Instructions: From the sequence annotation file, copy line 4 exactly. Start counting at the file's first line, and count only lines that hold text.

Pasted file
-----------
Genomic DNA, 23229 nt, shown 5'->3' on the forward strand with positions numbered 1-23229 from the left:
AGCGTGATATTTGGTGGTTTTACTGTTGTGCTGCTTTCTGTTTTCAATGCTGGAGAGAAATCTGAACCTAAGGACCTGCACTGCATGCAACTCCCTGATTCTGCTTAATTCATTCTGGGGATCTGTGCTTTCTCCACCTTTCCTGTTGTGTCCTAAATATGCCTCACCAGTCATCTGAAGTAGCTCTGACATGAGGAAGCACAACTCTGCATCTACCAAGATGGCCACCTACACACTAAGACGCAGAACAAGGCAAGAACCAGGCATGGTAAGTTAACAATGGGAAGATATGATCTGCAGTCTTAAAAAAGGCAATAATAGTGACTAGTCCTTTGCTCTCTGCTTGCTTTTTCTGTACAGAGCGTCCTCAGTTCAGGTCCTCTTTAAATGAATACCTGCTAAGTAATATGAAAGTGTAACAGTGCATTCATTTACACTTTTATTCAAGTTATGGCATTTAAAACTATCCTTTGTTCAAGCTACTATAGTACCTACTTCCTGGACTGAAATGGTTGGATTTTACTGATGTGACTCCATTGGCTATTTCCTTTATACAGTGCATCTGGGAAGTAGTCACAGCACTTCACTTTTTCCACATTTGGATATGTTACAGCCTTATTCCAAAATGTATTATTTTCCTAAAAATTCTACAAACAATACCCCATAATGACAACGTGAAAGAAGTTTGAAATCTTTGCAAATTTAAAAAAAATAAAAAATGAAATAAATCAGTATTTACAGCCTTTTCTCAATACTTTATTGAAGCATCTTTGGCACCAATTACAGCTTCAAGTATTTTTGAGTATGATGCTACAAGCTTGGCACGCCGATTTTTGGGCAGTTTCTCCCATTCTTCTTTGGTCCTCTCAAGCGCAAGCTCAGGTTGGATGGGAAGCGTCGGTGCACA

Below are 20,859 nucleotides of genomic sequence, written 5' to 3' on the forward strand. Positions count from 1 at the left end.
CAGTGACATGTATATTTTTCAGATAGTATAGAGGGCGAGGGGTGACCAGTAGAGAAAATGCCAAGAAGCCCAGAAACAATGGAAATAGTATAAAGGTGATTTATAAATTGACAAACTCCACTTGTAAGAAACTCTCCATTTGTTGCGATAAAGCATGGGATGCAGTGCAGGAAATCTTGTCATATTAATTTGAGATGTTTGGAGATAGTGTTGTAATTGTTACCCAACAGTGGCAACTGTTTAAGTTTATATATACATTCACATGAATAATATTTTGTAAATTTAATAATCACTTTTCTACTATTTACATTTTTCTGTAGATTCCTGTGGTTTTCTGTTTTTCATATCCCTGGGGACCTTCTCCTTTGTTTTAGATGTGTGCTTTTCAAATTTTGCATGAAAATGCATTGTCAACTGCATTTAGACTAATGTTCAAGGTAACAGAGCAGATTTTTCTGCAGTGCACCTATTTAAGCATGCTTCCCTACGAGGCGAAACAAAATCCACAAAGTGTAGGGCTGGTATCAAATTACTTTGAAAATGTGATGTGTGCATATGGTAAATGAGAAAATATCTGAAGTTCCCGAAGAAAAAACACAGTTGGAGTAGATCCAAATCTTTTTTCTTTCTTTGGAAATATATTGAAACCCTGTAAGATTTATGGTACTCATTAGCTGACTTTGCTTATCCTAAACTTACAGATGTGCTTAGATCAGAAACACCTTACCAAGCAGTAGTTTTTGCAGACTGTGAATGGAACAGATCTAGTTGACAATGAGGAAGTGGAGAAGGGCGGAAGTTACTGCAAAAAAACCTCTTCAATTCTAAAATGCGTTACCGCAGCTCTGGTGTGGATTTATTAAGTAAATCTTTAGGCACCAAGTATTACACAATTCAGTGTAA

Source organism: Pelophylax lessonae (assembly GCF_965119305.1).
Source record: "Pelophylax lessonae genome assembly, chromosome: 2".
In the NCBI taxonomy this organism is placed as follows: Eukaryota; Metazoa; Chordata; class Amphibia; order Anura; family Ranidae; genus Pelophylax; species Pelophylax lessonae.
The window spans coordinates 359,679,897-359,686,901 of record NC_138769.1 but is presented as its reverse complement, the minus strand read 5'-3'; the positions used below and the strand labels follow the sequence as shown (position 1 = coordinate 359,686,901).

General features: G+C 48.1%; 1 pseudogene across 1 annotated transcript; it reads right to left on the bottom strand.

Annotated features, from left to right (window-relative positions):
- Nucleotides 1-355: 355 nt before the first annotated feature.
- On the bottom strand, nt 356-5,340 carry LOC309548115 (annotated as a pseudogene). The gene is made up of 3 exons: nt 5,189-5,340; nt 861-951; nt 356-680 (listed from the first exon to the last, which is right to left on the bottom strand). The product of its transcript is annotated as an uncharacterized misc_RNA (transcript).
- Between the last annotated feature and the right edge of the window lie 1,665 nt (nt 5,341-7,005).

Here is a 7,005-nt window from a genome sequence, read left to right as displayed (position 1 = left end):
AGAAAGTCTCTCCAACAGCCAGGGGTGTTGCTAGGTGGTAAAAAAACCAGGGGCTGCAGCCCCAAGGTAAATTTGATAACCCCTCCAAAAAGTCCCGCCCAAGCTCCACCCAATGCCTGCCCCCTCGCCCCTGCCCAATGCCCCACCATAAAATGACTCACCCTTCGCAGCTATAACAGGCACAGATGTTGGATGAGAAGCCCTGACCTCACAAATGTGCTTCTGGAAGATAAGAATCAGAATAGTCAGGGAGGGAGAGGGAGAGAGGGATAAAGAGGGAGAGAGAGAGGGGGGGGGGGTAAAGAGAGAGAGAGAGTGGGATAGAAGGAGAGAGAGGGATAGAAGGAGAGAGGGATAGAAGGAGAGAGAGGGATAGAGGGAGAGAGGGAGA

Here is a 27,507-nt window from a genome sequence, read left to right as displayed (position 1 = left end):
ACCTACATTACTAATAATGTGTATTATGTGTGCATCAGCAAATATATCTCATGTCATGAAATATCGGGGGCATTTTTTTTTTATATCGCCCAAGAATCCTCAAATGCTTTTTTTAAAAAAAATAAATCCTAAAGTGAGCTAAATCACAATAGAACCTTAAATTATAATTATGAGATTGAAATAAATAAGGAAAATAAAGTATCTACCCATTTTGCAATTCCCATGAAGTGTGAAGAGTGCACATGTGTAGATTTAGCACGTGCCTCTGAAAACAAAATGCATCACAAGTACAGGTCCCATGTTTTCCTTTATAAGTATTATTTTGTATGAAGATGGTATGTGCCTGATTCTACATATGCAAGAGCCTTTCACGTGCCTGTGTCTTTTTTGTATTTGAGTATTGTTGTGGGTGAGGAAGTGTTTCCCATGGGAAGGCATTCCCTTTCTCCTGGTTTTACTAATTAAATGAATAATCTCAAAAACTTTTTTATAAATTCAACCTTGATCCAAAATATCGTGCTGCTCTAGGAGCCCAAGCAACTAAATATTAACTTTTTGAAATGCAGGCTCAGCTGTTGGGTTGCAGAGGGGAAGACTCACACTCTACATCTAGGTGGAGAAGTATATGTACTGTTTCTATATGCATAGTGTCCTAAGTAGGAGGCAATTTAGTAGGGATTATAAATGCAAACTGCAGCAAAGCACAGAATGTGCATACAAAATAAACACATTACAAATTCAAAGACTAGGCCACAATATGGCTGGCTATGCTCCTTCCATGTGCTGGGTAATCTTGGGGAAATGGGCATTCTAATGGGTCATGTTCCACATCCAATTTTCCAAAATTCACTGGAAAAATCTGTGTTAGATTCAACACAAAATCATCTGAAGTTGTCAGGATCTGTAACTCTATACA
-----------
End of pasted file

CAGTGACATGTATATTTTTCAGATAGTATAGAGGGCGAGGGGTGACCAGTAGAGAAAATGCCAAGAAGCCCAGAAACAATGGAAATAGTATAAAGGTGATTTATAAATTGACAAACTCCACTTGTAAGAAACTCTCCATTTGTTGCGATAAAGCATGGGATGCAGTGCAGGAAATCTTGTCATATTAATTTGAGATGTTTGGAGATAGTGTTGTAATTGTTACCCAACAGTGGCAACTGTTTAAGTTTATATATACATTCACATGAATAATATTTTGTAAATTTAATAATCACTTTTCTACTATTTACATTTTTCTGTAGATTCCTGTGGTTTTCTGTTTTTCATATCCCTGGGGACCTTCTCCTTTGTTTTAGATGTGTGCTTTTCAAATTTTGCATGAAAATGCATTGTCAACTGCATTTAGACTAATGTTCAAGGTAACAGAGCAGATTTTTCTGCAGTGCACCTATTTAAGCATGCTTCCCTACGAGGCGAAACAAAATCCACAAAGTGTAGGGCTGGTATCAAATTACTTTGAAAATGTGATGTGTGCATATGGTAAATGAGAAAATATCTGAAGTTCCCGAAGAAAAAACACAGTTGGAGTAGATCCAAATCTTTTTTCTTTCTTTGGAAATATATTGAAACCCTGTAAGATTTATGGTACTCATTAGCTGACTTTGCTTATCCTAAACTTACAGATGTGCTTAGATCAGAAACACCTTACCAAGCAGTAGTTTTTGCAGACTGTGAATGGAACAGATCTAGTTGACAATGAGGAAGTGGAGAAGGGCGGAAGTTACTGCAAAAAAACCTCTTCAATTCTAAAATGCGTTACCGCAGCTCTGGTGTGGATTTATTAAGTAAATCTTTAGGCACCAAGTATTACACAATTCAGTGTAA